And that’s why I feel squats have MUCH MORE carryover to sport and real life events compared to the leg press – just by the mere fact that you actually have to, you know, work harder to complete the task.
Reason 2 (Because One of the Smartest Men On the Planet Says So)
While many will state that the leg press is a safer alternative to squat variations, I will counter that argument by quoting Dr. Stuart McGill, who in his book Low Back Disorders, states:
“the leg press sometimes causes the pelvis to rotate away from the back rest when the weight is lowered. The resultant lumbar flexion produces herniating conditions for the disc!”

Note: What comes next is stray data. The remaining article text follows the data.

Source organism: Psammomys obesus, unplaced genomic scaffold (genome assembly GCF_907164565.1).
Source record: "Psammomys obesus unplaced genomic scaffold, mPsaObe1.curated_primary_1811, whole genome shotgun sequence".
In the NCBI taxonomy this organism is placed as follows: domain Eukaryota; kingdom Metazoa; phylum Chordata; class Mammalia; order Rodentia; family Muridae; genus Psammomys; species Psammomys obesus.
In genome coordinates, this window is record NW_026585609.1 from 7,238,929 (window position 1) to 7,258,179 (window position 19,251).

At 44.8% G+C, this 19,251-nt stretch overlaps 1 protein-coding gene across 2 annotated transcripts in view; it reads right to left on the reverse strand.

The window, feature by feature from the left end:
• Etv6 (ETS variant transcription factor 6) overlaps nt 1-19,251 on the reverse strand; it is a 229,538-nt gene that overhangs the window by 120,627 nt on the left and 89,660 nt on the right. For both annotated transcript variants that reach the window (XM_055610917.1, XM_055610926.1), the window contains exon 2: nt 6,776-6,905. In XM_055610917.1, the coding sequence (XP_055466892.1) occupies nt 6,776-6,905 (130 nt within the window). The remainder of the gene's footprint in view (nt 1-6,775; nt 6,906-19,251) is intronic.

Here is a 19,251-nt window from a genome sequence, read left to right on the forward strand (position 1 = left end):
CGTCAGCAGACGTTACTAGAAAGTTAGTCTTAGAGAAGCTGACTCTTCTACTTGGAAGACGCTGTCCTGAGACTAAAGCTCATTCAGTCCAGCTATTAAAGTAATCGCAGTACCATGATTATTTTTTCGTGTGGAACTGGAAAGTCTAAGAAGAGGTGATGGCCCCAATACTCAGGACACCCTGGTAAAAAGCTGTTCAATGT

Translation: your back hates you.
Of course, when ANY exercise is done haphazardly it can result in injury – squats included. But ,why anyone would want to go out of their way to reinforce a faulty motor pattern that will more than likely end up promoting disc herniations is beyond me. It makes about as much sense as Tom Selleck shaving off his mustache.
Personally I’m not a big fan of mustaches. However, while I can’t really back this up with any recent scientific data, I’m pretty sure I read somewhere that global warming can be attributed solely to the effects Tom Sellecks’s mustache has on women. Either way, no man should ever give up that kind of power. Ever.
See what I just did there? I just equated leg presses to Tom Selleck’s mustache. If that doesn’t impress you, I don’t know what will.